Reply #33 - 05/07/14 at 15:27:40
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IM Andrew Greet wrote on 05/07/14 at 14:58:34:
I'm just a bit baffled by it, but there's no reason for you to justify yourself to me if you don't want to.)


I don't mind explaining my different approach, Andrew; the readers might find it interesting!

First of all, manually inputting each move forced me to make sure that everything was relevant to the reader. This way, I couldn't be tempted to do a "copy-and-paste-job" like a certain American author is infamous for doing! Basically, every single move counts.

Secondly, because I studied English linguistics, I have a propensity for pedantry. Since I was proof-reading for missing commas, etc., anyway, it didn't take much longer to fill in the occasional "check" or "capture" sign.

That brings me on to the final reason. I have obviously copied variations from ChessBase before (when writing Chess Monthly articles), and I found that I tended to write "around" the variations. I mean that the text seemed a bit disconnected from the moves. That is why this time I endeavoured to write full sentences, since the linguist in me was actually trying to write a book (as opposed to an Informator).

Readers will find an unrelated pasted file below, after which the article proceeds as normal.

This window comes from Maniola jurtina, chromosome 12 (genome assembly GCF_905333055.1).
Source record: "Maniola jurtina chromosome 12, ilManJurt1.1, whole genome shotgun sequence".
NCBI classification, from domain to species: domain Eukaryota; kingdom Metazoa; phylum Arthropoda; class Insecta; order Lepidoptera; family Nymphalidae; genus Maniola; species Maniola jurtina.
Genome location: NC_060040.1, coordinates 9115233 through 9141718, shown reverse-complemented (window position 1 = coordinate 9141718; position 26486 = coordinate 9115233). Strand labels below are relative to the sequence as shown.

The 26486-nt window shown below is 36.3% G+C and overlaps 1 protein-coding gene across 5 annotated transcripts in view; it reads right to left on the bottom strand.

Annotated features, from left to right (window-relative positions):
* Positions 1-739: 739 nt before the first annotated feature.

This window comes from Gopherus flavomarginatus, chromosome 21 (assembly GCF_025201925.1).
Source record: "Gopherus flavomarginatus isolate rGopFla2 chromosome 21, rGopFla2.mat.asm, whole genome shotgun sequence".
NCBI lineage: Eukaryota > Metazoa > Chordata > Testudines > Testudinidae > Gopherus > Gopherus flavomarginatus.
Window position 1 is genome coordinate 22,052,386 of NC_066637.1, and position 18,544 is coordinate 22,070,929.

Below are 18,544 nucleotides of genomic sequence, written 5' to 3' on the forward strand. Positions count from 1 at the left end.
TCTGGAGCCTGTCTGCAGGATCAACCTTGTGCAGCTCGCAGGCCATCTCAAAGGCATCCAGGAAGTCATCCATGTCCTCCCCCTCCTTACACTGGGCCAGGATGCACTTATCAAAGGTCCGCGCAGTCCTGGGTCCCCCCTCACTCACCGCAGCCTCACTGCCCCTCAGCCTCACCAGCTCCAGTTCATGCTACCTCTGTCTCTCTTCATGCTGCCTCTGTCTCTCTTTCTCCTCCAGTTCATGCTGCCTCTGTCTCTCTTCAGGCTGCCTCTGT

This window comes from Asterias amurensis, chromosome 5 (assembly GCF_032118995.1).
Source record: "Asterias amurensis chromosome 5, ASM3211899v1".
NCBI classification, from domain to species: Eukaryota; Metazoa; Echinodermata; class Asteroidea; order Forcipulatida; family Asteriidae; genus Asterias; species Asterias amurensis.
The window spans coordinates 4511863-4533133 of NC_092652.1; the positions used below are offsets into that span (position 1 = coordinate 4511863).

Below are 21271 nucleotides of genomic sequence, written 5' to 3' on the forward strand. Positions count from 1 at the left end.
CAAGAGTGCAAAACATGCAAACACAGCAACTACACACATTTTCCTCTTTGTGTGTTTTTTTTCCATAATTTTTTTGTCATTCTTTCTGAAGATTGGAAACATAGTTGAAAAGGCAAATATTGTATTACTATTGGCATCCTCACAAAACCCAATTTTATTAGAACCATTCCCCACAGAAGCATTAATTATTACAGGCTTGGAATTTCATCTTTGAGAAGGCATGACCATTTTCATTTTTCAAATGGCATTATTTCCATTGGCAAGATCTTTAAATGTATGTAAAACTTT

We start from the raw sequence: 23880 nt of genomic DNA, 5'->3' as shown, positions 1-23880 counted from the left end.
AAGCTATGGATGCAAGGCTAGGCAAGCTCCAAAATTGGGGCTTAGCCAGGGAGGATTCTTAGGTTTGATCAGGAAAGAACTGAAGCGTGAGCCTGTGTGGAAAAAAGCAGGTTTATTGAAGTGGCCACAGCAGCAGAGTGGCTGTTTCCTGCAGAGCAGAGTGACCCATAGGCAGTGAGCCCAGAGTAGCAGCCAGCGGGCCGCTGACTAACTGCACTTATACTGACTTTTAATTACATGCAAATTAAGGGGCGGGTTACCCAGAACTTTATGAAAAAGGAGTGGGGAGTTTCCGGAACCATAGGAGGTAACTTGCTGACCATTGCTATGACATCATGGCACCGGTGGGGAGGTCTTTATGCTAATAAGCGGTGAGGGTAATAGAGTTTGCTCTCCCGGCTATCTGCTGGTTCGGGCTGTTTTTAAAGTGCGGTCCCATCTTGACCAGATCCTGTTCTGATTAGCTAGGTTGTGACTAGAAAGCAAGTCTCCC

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IM Andrew Greet
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Re: Lalic 2014. Play the Accelerated Dragon
Reply #32 - 05/07/14 at 14:58:34
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Peter Lalic wrote on 05/07/14 at 14:24:44:
Don't worry, I suffered from serious perfectionism, so I've lost count of how many times I proof-read the book! That explains why I took so much time on it; I actually began with the Introduction back in early 2013, and finished by February 2014.


Well, if you've eliminated all errors, then it's all well and good. I'm still struggling to understand why you chose to do it this way in the first place; it must have taken an eternity to enter all the moves manually, not to mention the hours and hours of subsequent error-checking. You must've done the initial work in ChessBase, so why not just copy the moves straight from there and save yourself a massive amount of work and tedium? How you work is entirely your business of course, but I just can't see any possible upside to the way you've done it.

So the book was finished in February this year, but the Introduction was written back in April 2013. This would appear to be another example of your original approach, as the Introduction is normally the last thing the author will write before submitting the manuscript. I'm surprised that the editor didn't change the date, as readers will more than likely assume, as I did, that April 2013 was the date when the book was completed.

(Edit: just read the message back and I don't mean to give you a hard time about entering the moves manually - I'm just a bit baffled by it, but there's no reason for you to justify yourself to me if you don't want to.)